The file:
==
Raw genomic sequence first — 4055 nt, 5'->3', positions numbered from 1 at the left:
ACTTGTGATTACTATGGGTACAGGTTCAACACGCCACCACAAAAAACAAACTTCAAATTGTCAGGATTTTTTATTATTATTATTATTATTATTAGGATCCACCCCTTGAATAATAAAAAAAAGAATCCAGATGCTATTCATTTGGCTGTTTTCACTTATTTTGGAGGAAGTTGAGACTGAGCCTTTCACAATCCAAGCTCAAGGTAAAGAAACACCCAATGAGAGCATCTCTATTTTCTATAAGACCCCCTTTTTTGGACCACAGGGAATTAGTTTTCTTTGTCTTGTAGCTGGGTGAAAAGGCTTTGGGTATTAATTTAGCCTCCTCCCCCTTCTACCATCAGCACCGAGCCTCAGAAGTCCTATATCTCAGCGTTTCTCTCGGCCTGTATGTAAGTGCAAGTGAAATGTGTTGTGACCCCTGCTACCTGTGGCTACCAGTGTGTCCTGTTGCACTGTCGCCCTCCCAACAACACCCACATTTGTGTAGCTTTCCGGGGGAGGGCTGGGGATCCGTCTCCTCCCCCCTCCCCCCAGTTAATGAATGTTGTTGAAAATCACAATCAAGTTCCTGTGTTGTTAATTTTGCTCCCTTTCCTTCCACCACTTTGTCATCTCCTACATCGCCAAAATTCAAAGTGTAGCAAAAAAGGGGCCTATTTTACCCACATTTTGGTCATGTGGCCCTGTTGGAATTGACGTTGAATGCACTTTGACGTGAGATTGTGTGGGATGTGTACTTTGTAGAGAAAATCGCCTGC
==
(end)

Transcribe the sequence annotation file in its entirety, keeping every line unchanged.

Raw genomic sequence first — 4055 nt, 5'->3', positions numbered from 1 at the left:
ACTTGTGATTACTATGGGTACAGGTTCAACACGCCACCACAAAAAACAAACTTCAAATTGTCAGGATTTTTTATTATTATTATTATTATTATTAGGATCCACCCCTTGAATAATAAAAAAAAGAATCCAGATGCTATTCATTTGGCTGTTTTCACTTATTTTGGAGGAAGTTGAGACTGAGCCTTTCACAATCCAAGCTCAAGGTAAAGAAACACCCAATGAGAGCATCTCTATTTTCTATAAGACCCCCTTTTTTGGACCACAGGGAATTAGTTTTCTTTGTCTTGTAGCTGGGTGAAAAGGCTTTGGGTATTAATTTAGCCTCCTCCCCCTTCTACCATCAGCACCGAGCCTCAGAAGTCCTATATCTCAGCGTTTCTCTCGGCCTGTATGTAAGTGCAAGTGAAATGTGTTGTGACCCCTGCTACCTGTGGCTACCAGTGTGTCCTGTTGCACTGTCGCCCTCCCAACAACACCCACATTTGTGTAGCTTTCCGGGGGAGGGCTGGGGATCCGTCTCCTCCCCCCTCCCCCCAGTTAATGAATGTTGTTGAAAATCACAATCAAGTTCCTGTGTTGTTAATTTTGCTCCCTTTCCTTCCACCACTTTGTCATCTCCTACATCGCCAAAATTCAAAGTGTAGCAAAAAAGGGGCCTATTTTACCCACATTTTGGTCATGTGGCCCTGTTGGAATTGACGTTGAATGCACTTTGACGTGAGATTGTGTGGGATGTGTACTTTGTAGAGAAAATCGCCTGC